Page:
US9549741B2 (en) 2008-08-25 2017-01-24 Covidien Lp Surgical clip applier and method of assembly
US9414844B2 (en) 2008-08-25 2016-08-16 Covidien Lp Surgical clip appliers
US8336556B2 (en) 2008-08-25 2012-12-25 Covidien Lp Surgical clip applier and method of assembly
US8465502B2 (en) 2008-08-25 2013-06-18 Covidien Lp Surgical clip applier and method of assembly
US8056565B2 (en) 2008-08-25 2011-11-15 Tyco Healthcare Group Lp Surgical clip applier and method of assembly
US9358011B2 (en) 2008-08-29 2016-06-07 Covidien Lp Endoscopic surgical clip applier with connector plate
US8491608B2 (en) 2008-08-29 2013-07-23 Covidien Lp Endoscopic surgical clip applier with clip retention
US9439654B2 (en) 2008-08-29 2016-09-13 Covidien Lp Endoscopic surgical clip applier
US9358015B2 (en) 2008-08-29 2016-06-07 Covidien Lp Endoscopic surgical clip applier with wedge plate
US8419752B2 (en) 2008-08-29 2013-04-16 Covidien Lp Endoscopic surgical clip applier with connector plate
US8894665B2 (en) 2008-08-29 2014-11-25 Covidien Lp Endoscopic surgical clip applier
US8267944B2 (en) 2008-08-29 2012-09-18 Tyco Healthcare Group Lp Endoscopic surgical clip applier with lock out
US9089334B2 (en) 2008-08-29 2015-07-28 Covidien Lp Endoscopic surgical clip applier with connector plate
US8585717B2 (en) 2008-08-29 2013-11-19 Covidien Lp Single stroke endoscopic surgical clip applier
US9113893B2 (en) 2008-08-29 2015-08-25 Covidien Lp Endoscopic surgical clip applier with clip retention
US8486091B2 (en) 2008-08-29 2013-07-16 Covidien Lp Endoscopic surgical clip applier
US20100057101A1 (en) * 2008-08-29 2010-03-04 Wilson-Cook Medical, Inc. Stapling device for closing perforations
US8764768B2 (en) 2008-08-29 2014-07-01 Cook Medical Technologies Llc Stapling device for closing perforations
US8409223B2 (en) 2008-08-29 2013-04-02 Covidien Lp Endoscopic surgical clip applier with clip retention
US9545254B2 (en) 2008-08-29 2017-01-17 Covidien Lp Endoscopic surgical clip applier with connector plate
US8192461B2 (en) 2008-09-11 2012-06-05 Cook Medical Technologies Llc Methods for facilitating closure of a bodily opening using one or more tacking devices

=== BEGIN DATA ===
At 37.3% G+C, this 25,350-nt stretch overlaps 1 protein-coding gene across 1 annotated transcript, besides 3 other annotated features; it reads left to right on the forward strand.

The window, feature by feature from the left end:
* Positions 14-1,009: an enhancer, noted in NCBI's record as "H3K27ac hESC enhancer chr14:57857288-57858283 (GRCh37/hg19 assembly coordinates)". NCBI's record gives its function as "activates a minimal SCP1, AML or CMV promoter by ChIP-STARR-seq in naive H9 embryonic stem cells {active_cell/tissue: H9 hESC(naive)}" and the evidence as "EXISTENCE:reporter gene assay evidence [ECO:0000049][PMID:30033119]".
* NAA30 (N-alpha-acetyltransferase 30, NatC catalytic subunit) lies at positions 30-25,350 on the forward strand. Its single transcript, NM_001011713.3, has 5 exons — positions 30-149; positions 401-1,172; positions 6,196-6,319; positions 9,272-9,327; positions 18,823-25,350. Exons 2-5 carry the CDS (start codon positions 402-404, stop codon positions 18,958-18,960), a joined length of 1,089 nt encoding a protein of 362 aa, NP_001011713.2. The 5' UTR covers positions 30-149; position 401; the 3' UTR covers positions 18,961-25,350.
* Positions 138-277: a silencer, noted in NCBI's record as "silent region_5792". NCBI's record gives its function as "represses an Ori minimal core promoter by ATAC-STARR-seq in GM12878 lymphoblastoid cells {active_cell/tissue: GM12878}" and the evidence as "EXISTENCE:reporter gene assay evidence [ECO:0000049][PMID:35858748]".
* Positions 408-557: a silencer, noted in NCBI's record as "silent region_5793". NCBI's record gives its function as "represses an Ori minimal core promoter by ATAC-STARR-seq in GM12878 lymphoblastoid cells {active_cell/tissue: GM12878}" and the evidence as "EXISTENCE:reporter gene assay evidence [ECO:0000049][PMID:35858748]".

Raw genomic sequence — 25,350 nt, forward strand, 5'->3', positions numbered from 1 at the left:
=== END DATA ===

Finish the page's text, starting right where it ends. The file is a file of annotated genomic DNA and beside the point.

EP2163206A1 (en) 2008-09-16 2010-03-17 Scuola Superiore di Studi Universitari e di Perfezionamento Sant'Anna Surgical clip delivering wireless capsule
US8657852B2 (en) 2008-10-30 2014-02-25 Abbott Vascular Inc. Closure device
US9241696B2 (en) 2008-10-30 2016-01-26 Abbott Vascular Inc. Closure device
US8398676B2 (en) 2008-10-30 2013-03-19 Abbott Vascular Inc. Closure device
US20100125164A1 (en) * 2008-11-18 2010-05-20 Labombard Denis Adapter for attaching devices to endoscopes
US8920311B2 (en) 2008-11-18 2014-12-30 Aponos Medical Corp. Adapter for attaching devices to endoscopes
US8500760B2 (en) 2008-12-09 2013-08-06 Cook Medical Technologies Llc Retractable tacking device
US8491610B2 (en) 2008-12-19 2013-07-23 Cook Medical Technologies Llc Clip devices and methods of delivery and deployment
US8858594B2 (en) 2008-12-22 2014-10-14 Abbott Laboratories Curved closure device
US8323312B2 (en) 2008-12-22 2012-12-04 Abbott Laboratories Closure device
US9314230B2 (en) 2009-01-09 2016-04-19 Abbott Vascular Inc. Closure device with rapidly eroding anchor
US9486191B2 (en) 2009-01-09 2016-11-08 Abbott Vascular, Inc. Closure devices
US9414820B2 (en) 2009-01-09 2016-08-16 Abbott Vascular Inc. Closure devices, systems, and methods
US9173644B2 (en) 2009-01-09 2015-11-03 Abbott Vascular Inc. Closure devices, systems, and methods
US9089311B2 (en) 2009-01-09 2015-07-28 Abbott Vascular Inc. Vessel closure devices and methods